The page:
U0101 and U0100 are now regularly reoccurring. I picked up a refurbished TCM (L5E4 18 9E1E) from Module Repair Pro https://www.shop.modulerepairpro.com/. Got it within two days of the order being processed, so very good customer experience so far. The only thing I'm leery about is getting my full core charge back, including tax. Will cross that bridge when I come to it...

Brushing up on the R & R process now before making the swap later today. Will update... Wish me luck!
 
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2012 Mazda5 GT
Success! About two months since replacement, and the problems have not come back. Per my previous post, I did not get the tax charged at purchase for the core deposit fee back with my core deposit refund. I will have to take that issue up with the vendor. $13.50 is $13.50, especially when it's MY $13.50. Customer service experience was subpar - it was like trying to get answers out of a bored, resentful know-it-all. While I got my answers, it was not a pleasant experience.

The refurbished replacement part had a few extras to help combat the heat issue: spacers at the mounting points and a foam/fabric insulation patch on the bottom of the unit where it contacts the transmission housing. Mazda evidently had a service note suggesting zip tieing the replacement module to the brake lines on the fire wall in order to mitigate the heat issue - at least that's what I saw from one youtuber. The insulation and spacers on the refurbished TCM seem to address the issue, so no need to jerry-rig the TCM.

Not a difficult process - took about 30 minutes to get everything out of the way in the engine bay, 5 minutes to swap out the part, and 20 minutes to put it all back together. I did not need any special tools - just shallow and deep well metric sockets a socket wrench, and a few metric open-ended wrenches. Just don't forget to fully seat all the electrical connections (gave myself a scare when the car wouldn't start and ALL the warning lights were on because I did not seat and lock down the main connections), and replace all air lines (got a code for an O2 sensor line that I forgot to reconnect).

Good luck to you if you're undertaking this fix.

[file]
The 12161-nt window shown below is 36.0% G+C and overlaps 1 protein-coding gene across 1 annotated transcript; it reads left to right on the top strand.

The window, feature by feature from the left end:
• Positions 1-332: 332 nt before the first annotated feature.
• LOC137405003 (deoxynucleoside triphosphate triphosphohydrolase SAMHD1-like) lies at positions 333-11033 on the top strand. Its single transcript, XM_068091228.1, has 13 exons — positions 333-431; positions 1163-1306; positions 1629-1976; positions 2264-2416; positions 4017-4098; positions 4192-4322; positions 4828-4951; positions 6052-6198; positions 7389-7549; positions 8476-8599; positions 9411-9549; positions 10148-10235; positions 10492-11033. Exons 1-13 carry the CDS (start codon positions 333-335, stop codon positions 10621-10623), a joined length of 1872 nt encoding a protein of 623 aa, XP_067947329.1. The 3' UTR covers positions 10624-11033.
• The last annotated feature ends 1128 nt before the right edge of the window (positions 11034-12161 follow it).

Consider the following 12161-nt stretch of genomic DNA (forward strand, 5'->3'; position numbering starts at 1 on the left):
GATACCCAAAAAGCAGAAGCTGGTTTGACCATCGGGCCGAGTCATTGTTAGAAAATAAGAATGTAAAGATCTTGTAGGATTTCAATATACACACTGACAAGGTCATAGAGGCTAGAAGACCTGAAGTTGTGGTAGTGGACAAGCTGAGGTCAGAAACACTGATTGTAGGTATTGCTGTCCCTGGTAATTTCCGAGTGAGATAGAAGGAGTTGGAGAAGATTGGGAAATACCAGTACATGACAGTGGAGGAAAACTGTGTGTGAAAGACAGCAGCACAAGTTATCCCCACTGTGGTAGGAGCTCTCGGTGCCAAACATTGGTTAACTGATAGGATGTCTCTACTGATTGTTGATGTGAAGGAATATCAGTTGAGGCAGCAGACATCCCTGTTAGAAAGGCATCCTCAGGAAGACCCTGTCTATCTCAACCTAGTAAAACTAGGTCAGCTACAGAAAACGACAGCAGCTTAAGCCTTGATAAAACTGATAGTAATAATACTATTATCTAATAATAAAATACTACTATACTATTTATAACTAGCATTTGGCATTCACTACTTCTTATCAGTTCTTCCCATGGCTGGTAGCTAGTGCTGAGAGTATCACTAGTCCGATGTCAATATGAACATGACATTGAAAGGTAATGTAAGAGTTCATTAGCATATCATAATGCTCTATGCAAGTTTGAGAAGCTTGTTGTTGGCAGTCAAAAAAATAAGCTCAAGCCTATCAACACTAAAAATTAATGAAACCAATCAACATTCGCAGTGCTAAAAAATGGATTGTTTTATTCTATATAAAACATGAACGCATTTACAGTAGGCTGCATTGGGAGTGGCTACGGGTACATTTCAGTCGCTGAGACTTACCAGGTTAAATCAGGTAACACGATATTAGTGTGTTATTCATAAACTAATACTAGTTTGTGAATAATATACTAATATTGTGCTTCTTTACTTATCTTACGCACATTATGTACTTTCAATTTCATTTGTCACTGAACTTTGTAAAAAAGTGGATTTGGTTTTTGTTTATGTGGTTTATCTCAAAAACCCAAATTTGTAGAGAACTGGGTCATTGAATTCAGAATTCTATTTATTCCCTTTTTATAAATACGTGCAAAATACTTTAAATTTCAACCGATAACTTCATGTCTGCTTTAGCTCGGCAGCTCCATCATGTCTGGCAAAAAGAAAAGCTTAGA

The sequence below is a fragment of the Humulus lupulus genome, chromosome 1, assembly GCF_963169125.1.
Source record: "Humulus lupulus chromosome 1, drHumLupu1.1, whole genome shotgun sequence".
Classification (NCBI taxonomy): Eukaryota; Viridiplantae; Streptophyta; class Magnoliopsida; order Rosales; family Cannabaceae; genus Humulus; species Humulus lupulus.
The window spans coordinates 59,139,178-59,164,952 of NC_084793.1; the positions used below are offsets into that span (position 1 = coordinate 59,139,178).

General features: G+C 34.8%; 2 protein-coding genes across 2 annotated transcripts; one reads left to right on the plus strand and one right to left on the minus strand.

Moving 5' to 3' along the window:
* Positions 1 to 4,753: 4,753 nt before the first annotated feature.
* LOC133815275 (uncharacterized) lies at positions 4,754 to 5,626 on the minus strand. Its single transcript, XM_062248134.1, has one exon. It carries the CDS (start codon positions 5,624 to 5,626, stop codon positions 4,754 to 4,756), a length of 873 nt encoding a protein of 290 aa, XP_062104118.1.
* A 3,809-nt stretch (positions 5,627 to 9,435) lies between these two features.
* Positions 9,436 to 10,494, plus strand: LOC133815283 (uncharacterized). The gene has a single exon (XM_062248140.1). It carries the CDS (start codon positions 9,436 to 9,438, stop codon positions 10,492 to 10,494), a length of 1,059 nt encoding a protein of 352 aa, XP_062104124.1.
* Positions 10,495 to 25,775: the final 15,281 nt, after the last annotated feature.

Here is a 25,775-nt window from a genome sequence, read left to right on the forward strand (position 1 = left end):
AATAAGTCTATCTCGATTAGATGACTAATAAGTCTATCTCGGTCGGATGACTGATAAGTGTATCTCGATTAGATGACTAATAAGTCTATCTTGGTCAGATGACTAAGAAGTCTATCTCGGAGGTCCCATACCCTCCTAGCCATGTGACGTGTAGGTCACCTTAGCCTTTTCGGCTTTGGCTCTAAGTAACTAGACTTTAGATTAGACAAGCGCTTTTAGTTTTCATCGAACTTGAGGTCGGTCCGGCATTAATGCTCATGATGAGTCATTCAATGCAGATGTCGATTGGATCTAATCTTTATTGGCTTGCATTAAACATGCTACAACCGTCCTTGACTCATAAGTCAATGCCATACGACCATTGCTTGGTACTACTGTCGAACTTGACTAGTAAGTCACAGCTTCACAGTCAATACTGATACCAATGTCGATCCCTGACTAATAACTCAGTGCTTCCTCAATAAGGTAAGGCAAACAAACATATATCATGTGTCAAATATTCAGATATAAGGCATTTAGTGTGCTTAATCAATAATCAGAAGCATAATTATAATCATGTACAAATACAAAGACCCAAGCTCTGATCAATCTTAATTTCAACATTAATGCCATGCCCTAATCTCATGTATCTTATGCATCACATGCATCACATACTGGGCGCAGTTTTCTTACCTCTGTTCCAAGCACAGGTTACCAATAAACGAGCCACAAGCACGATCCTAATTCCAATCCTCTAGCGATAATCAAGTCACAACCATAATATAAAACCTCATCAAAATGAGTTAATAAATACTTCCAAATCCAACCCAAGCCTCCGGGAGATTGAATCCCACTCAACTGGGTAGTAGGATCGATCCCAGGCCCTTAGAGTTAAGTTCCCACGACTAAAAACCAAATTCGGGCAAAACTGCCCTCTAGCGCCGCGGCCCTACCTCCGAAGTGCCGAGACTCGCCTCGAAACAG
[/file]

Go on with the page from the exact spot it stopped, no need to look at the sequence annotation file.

:
2009 Mazda 5 Sport
Success! About two months since replacement, and the problems have not come back. Per my previous post, I did not get the tax charged at purchase for the core deposit fee back with my core deposit refund. I will have to take that issue up with the vendor. $13.50 is $13.50, especially when it's MY $13.50. Customer service experience was subpar - it was like trying to get answers out of a bored, resentful know-it-all. While I got my answers, it was not a pleasant experience.

The refurbished replacement part had a few extras to help combat the heat issue: spacers at the mounting points and a foam/fabric insulation patch on the bottom of the unit where it contacts the transmission housing. Mazda evidently had a service note suggesting zip tieing the replacement module to the brake lines on the fire wall in order to mitigate the heat issue - at least that's what I saw from one youtuber. The insulation and spacers on the refurbished TCM seem to address the issue, so no need to jerry-rig the TCM.

Not a difficult process - took about 30 minutes to get everything out of the way in the engine bay, 5 minutes to swap out the part, and 20 minutes to put it all back together. I did not need any special tools - just shallow and deep well metric sockets a socket wrench, and a few metric open-ended wrenches. Just don't forget to fully seat all the electrical connections (gave myself a scare when the car wouldn't start and ALL the warning lights were on because I did not seat and lock down the main connections), and replace all air lines (got a code for an O2 sensor line that I forgot to reconnect).

Good luck to you if you're undertaking this fix.
As someone who also did this on their 09 this summer, the one thing that I thought made it easier were ratcheting wrenches. Not a big deal if you don't have them though.